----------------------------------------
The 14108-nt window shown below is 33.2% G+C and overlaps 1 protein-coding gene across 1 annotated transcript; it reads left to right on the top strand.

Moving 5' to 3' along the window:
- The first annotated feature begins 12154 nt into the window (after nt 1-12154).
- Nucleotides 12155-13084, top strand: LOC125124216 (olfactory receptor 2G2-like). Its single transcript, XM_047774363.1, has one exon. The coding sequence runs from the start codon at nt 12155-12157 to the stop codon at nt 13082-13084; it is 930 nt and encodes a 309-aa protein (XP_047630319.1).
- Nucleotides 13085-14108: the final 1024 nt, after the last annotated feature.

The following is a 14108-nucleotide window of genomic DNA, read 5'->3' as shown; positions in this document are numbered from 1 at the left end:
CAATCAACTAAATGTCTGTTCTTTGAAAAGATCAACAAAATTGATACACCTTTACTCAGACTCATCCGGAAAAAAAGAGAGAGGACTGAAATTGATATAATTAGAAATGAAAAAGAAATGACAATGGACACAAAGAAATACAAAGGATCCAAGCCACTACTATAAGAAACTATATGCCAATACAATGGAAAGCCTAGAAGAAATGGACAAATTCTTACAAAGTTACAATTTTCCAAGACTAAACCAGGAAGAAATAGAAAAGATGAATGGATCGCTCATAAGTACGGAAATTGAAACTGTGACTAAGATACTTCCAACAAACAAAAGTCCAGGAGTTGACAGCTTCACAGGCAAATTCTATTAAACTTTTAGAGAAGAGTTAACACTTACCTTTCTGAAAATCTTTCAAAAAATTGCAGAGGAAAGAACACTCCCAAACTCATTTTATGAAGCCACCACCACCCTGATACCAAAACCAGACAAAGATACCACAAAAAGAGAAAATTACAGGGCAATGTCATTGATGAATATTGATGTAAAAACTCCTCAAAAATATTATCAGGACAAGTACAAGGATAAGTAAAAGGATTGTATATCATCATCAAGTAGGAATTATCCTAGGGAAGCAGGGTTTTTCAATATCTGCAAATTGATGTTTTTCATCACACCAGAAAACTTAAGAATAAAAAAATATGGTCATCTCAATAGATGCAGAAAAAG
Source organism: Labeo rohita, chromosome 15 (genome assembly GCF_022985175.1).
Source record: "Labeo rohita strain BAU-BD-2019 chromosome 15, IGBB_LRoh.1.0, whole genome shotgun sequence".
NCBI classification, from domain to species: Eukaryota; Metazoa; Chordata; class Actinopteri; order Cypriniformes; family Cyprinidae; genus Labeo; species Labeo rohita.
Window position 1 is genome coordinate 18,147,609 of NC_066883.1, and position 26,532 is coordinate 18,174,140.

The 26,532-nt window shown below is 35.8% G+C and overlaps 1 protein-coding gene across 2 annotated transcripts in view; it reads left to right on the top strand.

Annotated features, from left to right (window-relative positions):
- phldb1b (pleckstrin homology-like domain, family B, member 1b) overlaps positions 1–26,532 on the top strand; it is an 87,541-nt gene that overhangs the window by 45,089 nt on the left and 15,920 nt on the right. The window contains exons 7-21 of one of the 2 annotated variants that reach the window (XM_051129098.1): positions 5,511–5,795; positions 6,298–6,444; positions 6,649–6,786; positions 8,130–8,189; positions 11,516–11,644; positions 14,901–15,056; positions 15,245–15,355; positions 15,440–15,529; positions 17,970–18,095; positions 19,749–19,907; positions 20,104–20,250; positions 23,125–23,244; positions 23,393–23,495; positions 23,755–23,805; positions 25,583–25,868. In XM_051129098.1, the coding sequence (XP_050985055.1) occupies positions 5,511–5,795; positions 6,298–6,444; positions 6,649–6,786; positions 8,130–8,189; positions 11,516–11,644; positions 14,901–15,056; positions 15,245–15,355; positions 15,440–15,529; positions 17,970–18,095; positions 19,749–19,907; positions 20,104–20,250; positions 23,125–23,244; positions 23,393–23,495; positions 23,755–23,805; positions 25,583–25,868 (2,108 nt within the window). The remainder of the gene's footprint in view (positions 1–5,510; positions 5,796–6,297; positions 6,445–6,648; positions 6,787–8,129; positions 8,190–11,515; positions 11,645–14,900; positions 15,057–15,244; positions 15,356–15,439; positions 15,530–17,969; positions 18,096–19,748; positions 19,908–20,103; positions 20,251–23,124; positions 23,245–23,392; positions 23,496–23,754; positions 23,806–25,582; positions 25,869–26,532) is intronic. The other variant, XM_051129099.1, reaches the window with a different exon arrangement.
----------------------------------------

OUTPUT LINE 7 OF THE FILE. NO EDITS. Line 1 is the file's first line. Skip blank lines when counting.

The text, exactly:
CAATCAACTAAATGTCTGTTCTTTGAAAAGATCAACAAAATTGATACACCTTTACTCAGACTCATCCGGAAAAAAAGAGAGAGGACTGAAATTGATATAATTAGAAATGAAAAAGAAATGACAATGGACACAAAGAAATACAAAGGATCCAAGCCACTACTATAAGAAACTATATGCCAATACAATGGAAAGCCTAGAAGAAATGGACAAATTCTTACAAAGTTACAATTTTCCAAGACTAAACCAGGAAGAAATAGAAAAGATGAATGGATCGCTCATAAGTACGGAAATTGAAACTGTGACTAAGATACTTCCAACAAACAAAAGTCCAGGAGTTGACAGCTTCACAGGCAAATTCTATTAAACTTTTAGAGAAGAGTTAACACTTACCTTTCTGAAAATCTTTCAAAAAATTGCAGAGGAAAGAACACTCCCAAACTCATTTTATGAAGCCACCACCACCCTGATACCAAAACCAGACAAAGATACCACAAAAAGAGAAAATTACAGGGCAATGTCATTGATGAATATTGATGTAAAAACTCCTCAAAAATATTATCAGGACAAGTACAAGGATAAGTAAAAGGATTGTATATCATCATCAAGTAGGAATTATCCTAGGGAAGCAGGGTTTTTCAATATCTGCAAATTGATGTTTTTCATCACACCAGAAAACTTAAGAATAAAAAAATATGGTCATCTCAATAGATGCAGAAAAAG